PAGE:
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Clin Chim Acta. 2014 Sep 25;436:78-92. doi: 10.1016/j.cca.2014.05.004. Epub 2014 May 15.

Targeted anticancer therapy: overexpressed receptors and nanotechnology.

Author information

  • 1King Abdullah Institute for Nanotechnology, King Saud University, Riyadh 11451, Saudi Arabia. Electronic address:
  • 2King Abdullah Institute for Nanotechnology, King Saud University, Riyadh 11451, Saudi Arabia.
  • 3King Abdullah Institute for Nanotechnology, King Saud University, Riyadh 11451, Saudi Arabia; Department of Medical Physics and Astronomy, College of Science, King Saud University, Riyadh 11451, Saudi Arabia.
  • 4Department of Biochemistry, King Saud University, Riyadh 11451, Saudi Arabia.
  • 5Department of Zoology, University of Lucknow, Lucknow 226007, India.


Targeted delivery of anticancer drugs to cancer cells and tissues is a promising field due to its potential to spare unaffected cells and tissues, but it has been a major challenge to achieve success in these therapeutic approaches. Several innovative approaches to targeted drug delivery have been devised based on available knowledge in cancer biology and on technological advancements. To achieve the desired selectivity of drug delivery, nanotechnology has enabled researchers to design nanoparticles (NPs) to incorporate anticancer drugs and act as nanocarriers. Recently, many receptor molecules known to be overexpressed in cancer have been explored as docking sites for the targeting of anticancer drugs. In principle, anticancer drugs can be concentrated specifically in cancer cells and tissues by conjugating drug-containing nanocarriers with ligands against these receptors. Several mechanisms can be employed to induce triggered drug release in response to either endogenous trigger or exogenous trigger so that the anticancer drug is only released upon reaching and preferentially accumulating in the tumor tissue. This review focuses on overexpressed receptors exploited in targeting drugs to cancerous tissues and the tumor microenvironment. We briefly evaluate the structure and function of these receptor molecules, emphasizing the elegant mechanisms by which certain characteristics of cancer can be exploited in cancer treatment. After this discussion of receptors, we review their respective ligands and then the anticancer drugs delivered by nanotechnology in preclinical models of cancer. Ligand-functionalized nanocarriers have delivered significantly higher amounts of anticancer drugs in many in vitro and in vivo models of cancer compared to cancer models lacking such receptors or drug carrying nanocarriers devoid of ligand. This increased concentration of anticancer drug in the tumor site enabled by nanotechnology could have a major impact on the efficiency of cancer treatment while reducing systemic side effects.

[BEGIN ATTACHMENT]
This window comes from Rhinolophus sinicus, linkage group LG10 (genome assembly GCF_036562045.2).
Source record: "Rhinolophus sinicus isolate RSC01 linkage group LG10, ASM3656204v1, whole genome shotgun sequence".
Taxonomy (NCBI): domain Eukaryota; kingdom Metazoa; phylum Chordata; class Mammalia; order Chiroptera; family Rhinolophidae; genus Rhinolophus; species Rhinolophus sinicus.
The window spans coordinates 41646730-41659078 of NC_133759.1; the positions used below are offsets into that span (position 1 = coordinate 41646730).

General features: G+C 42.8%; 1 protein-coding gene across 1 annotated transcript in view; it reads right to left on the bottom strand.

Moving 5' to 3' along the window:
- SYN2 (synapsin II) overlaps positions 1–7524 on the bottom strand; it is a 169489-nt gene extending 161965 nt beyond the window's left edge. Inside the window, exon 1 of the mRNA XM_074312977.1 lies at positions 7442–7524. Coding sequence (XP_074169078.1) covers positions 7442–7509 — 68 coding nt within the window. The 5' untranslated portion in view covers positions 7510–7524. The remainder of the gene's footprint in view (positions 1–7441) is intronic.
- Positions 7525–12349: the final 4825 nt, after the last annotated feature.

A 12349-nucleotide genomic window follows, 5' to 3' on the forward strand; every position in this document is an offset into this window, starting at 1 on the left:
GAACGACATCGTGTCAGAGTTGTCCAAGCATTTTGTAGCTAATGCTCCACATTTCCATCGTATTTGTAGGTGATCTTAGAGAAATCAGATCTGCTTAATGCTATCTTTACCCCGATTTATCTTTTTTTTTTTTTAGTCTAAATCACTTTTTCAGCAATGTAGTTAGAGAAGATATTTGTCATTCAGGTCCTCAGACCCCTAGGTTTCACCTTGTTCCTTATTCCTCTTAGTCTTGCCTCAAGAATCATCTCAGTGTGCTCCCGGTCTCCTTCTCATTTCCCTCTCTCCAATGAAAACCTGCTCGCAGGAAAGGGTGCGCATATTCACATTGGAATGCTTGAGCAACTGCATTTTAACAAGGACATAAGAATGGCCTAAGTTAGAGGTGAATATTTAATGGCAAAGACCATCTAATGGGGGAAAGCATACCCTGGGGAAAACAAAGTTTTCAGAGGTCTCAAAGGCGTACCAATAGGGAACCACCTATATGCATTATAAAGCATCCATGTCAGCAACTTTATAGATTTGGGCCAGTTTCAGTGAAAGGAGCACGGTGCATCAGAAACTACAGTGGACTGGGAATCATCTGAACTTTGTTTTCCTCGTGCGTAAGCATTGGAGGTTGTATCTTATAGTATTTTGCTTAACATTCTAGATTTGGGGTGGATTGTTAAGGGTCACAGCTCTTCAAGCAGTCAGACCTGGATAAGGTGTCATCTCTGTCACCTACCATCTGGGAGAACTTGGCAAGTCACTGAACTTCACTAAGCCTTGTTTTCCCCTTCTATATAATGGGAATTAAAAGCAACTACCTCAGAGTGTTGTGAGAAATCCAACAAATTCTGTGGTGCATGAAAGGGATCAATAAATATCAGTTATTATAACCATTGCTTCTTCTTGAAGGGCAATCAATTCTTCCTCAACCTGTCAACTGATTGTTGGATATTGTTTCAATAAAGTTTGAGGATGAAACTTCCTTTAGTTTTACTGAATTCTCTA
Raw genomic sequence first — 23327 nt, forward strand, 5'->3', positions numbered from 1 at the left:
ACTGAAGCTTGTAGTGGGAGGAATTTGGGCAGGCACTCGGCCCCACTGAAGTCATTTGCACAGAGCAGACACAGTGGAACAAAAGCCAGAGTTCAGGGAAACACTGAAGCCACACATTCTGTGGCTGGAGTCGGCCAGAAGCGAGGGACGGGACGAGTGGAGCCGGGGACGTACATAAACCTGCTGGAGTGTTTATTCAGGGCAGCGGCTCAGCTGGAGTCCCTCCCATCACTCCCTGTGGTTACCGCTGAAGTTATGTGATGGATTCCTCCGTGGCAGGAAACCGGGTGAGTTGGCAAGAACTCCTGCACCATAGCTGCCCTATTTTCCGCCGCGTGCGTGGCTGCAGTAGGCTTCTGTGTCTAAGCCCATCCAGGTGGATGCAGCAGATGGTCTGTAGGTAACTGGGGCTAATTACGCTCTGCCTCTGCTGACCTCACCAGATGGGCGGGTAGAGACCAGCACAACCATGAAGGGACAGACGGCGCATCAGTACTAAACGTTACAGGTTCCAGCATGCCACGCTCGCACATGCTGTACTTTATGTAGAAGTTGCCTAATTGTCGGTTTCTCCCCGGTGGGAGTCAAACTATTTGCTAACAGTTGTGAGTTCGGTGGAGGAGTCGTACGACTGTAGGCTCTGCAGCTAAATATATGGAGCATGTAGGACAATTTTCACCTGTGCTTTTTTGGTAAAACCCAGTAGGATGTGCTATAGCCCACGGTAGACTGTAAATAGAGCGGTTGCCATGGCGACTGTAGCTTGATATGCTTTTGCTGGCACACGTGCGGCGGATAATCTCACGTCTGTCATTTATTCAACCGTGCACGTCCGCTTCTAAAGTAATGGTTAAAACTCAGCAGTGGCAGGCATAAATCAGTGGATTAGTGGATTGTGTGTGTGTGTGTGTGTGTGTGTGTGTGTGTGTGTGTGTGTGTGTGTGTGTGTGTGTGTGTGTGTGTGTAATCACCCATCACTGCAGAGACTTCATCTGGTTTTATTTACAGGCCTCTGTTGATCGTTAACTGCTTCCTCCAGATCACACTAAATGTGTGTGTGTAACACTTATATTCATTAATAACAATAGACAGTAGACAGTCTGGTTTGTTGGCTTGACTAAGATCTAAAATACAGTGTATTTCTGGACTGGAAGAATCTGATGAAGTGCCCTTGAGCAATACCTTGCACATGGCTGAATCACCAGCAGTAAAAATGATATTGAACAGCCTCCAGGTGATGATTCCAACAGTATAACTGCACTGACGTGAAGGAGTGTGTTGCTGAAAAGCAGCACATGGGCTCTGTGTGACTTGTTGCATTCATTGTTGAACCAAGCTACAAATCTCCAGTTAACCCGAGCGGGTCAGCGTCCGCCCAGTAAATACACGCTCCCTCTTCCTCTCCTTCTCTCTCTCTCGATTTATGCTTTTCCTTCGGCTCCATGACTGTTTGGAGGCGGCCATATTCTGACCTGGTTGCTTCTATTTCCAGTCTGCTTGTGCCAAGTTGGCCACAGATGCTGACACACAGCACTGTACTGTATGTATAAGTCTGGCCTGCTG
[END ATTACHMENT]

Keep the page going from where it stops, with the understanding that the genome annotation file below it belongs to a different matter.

Copyright © 2014 Elsevier B.V. All rights reserved.


Anticancer drugs; Ligands; Nanoparticles; Overexpressed receptors; Tumor microenvironment

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